Comfort Tips
Women's Bicycle Seats
     Women's seats are different than men's, ( and "viva la difference!") but when a woman starts biking she runs into the problem or riding on a saddle originally designed for men,. Even on short rides a saddle can be very uncomfortable for beginners.
     There are mainly three types of saddles, plastic, nylon, and leather. The first two are great for standing up in the rain and bad weather but most of them are hard to ride on for any distance. Most experienced riders prefer the leather top saddle. It eventually breaks into the exact shape of the rider. These are much more expensive, however, and do not come as standard
  equipment on most bicycles.
     Equally important with picking out the right saddle is first learn how to use it. Here are some helpful hints from the expert gal riders in the Los Angeles Wheelmen Club.
     Ruth Barnes, an attraftive young redhead, with freckles on her tanned legs has ridden 12 Double Centuries (200 miles) and 2 Triple Centuriees (300 miles) in the last three years.
     "The best thing to remenber," she told me, "is that you have to get up and do more sprinting. You shouldn't stay in your highest gear all the time. I get off the seat at least once every half mile or so. People in wheel chairs learn this quickly. They raise themselves off the seat slightly every 20 minutes or so just to keep from getting pressure sores. Bikers have to learn to do this. Beginners usually ride on flat terrain and never have to lift their rears off the saddles. Experienced riders go up more hills where it's necessay to sprint more."
     She uses a Brooks saddle and recommends that you wear the regular chamois-lined bike pants with cotton panties underneath. "Some gals wear nylon because they dry out faster but I prefer the cotton because they breathe."
     "You can't ride just once a week. I commute to work three times a week, just 5 miles each way. It onlay takesjme five minutes more to get there when I bike than when I drive. Then I also go on several dinner rides a week of 20 miles of so. This keeps me in shape for the 100 mile rides on the weekends."
     Barbara Houghins, Treasurer
     Getting out of the saddle is one of the things you can do to make riding more comfortable.
of the Los Angeles Wheelmen, uses a Schwinn continental saddle that was well broken in first by her husband, Roy. Roy saind, "You can bursh neat's foot oil on the undersixce of the saddle and knead it to soften it. I also take a new saddle off the bike and beat on it with a baseball bat so soften it." (Be sure it's OFF the bike first!)
     Some people think the water back saddles are better for ladies' wider seats, but others disagree.
     One lady from Harrisburg, Pa. who wa on the Great Western Rally in San Luis Obispo had an interesting round shaped saddle that looked very comfortable.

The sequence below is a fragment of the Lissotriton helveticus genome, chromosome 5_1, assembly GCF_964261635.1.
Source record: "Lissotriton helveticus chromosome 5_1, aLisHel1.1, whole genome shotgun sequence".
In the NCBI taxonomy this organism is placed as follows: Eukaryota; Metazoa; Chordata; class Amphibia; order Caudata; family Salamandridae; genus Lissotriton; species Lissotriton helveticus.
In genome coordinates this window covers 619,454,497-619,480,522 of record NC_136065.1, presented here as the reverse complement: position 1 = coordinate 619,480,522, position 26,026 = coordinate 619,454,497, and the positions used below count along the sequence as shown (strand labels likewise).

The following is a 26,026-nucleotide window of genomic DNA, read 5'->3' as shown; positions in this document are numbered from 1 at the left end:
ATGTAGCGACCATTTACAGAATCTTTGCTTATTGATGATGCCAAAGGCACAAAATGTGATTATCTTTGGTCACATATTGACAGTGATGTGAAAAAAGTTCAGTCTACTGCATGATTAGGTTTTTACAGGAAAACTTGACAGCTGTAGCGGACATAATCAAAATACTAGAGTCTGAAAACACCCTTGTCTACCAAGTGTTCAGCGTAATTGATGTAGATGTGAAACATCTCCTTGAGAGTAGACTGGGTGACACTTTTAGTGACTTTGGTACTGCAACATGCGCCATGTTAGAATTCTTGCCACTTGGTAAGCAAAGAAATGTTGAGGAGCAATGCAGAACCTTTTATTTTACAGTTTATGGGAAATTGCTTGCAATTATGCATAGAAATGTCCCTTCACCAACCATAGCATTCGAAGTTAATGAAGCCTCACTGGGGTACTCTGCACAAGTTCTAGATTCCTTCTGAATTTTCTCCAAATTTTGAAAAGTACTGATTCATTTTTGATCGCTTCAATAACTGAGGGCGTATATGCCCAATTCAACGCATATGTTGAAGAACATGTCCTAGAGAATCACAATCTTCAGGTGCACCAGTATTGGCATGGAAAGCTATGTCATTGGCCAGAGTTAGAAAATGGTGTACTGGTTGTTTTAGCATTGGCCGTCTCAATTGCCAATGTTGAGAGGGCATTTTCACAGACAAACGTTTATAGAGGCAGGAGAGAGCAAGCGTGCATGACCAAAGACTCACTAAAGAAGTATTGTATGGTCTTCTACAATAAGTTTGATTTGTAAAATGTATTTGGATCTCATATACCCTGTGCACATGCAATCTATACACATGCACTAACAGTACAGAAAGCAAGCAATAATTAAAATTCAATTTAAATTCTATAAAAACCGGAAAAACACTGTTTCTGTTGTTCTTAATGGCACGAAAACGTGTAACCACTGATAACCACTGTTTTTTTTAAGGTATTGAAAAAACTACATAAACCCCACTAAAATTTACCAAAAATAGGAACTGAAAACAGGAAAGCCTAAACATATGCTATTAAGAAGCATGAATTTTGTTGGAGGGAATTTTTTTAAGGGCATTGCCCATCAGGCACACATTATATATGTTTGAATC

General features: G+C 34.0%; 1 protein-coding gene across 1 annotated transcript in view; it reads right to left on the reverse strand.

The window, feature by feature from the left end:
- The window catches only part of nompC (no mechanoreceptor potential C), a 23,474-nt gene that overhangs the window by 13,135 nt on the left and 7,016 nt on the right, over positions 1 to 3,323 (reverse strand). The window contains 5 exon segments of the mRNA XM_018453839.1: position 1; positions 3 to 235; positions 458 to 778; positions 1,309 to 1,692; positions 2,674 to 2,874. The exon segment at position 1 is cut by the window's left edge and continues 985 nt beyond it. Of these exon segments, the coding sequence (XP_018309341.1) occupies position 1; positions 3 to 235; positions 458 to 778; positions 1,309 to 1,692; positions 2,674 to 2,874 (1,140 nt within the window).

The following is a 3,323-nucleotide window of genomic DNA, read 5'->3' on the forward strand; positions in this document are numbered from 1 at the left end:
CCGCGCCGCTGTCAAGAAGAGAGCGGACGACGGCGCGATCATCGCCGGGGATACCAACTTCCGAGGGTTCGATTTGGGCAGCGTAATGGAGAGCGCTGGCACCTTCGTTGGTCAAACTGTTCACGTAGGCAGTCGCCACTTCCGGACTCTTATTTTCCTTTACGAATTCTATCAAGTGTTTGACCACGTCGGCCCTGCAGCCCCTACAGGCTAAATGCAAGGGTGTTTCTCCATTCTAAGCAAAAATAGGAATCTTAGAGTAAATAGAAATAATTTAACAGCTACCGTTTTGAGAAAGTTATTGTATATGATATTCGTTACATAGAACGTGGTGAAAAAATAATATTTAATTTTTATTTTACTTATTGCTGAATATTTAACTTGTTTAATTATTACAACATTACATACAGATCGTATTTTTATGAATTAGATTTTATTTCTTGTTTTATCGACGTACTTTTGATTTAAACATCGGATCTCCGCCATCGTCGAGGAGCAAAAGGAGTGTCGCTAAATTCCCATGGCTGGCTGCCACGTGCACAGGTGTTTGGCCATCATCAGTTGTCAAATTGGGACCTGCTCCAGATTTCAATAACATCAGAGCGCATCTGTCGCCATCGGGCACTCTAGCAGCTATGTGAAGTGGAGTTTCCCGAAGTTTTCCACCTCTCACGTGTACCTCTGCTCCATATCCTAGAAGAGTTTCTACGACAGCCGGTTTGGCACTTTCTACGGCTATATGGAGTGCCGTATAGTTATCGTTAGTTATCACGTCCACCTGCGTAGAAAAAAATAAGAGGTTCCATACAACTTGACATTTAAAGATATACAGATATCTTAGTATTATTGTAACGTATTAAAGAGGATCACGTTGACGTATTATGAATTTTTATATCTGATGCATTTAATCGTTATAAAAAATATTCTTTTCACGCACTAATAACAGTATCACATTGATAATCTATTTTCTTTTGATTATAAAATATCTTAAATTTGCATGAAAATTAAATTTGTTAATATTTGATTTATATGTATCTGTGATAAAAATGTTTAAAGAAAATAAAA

In DeLong's 'Guide to Bicycles and Bicycling' book there is a p[icture of a sling saddle made of furniture webbing that looks like it might be more confrotable for amy large bottom but I can't find a bkie shop here that carries it.
     A veteran rider and leader of the Los Angeles Wheelmen's Wednesday Womens rider (Griffith Park pony ride parking lot - 10 a.m.) Millie Munro says, "Women must learn that you don't sit on a saddle, you should straddle it. Most women make the mistake of trying to sit up straight on the saddle, with the handle bars up high. then they complain of back trouble and say riding is uncomfortable. You must have the handle bars down. Then you ride with your weight almost evenly distributed between handlbars, pedals, and saddle. Thats why your arms get
You may not want to be quite so enthusiastic as Cindee Kreutz of Dublin, but standing up helps.
so sore at first. You aren't used to asking them to help support you weight."
     DeLong's book goes along with this He mentions that "when the classic touring position is used the body is leaning forward at a 45 degree angle, the weight on the saddle is reduced, and friction between the saddle sides and legs is lessened. Leaning the body farther forward reduces air resistance and higher riding speeds and faster leg movement are attained. Saddle friction, developing heat and chafing, combined with the potential for longer trips makes these factors important."
     He's not kidding. Be sure to take corn starch along for your first long, hot rride to help the chafing.
     Mrs. Grant Cotter, wife of the President of the Los Angeles Wheelmen, rides a U-32 Troxel saddle which is 2" thick. Grant said, "It made all the difference in the world when I got her to lower the handle bars and bought the new saddle. She has a chipped tail bone and biking used to be just an ordeal for her. Now she looks foward to it. l Labor Day weekend we went 240 miles on the Ventura trip and she loved it."
     Gals, (and guys, too) it's all in knowing how.l Start out a few miles a day, ride often, remember to lift your butt off the saddle every once in a while. If you can aford it maybe invest in a better saddle. Then you can hightail it down the bikeways with the best of them.

from Steve Murtagh, Editor, High Gear, October, 1974
This is very good, Jo.
     You have an immediate sale, of course.
     It is well focussed and specific. It is aimed to the particular magazines' audience and it has an excellent, amusing ending

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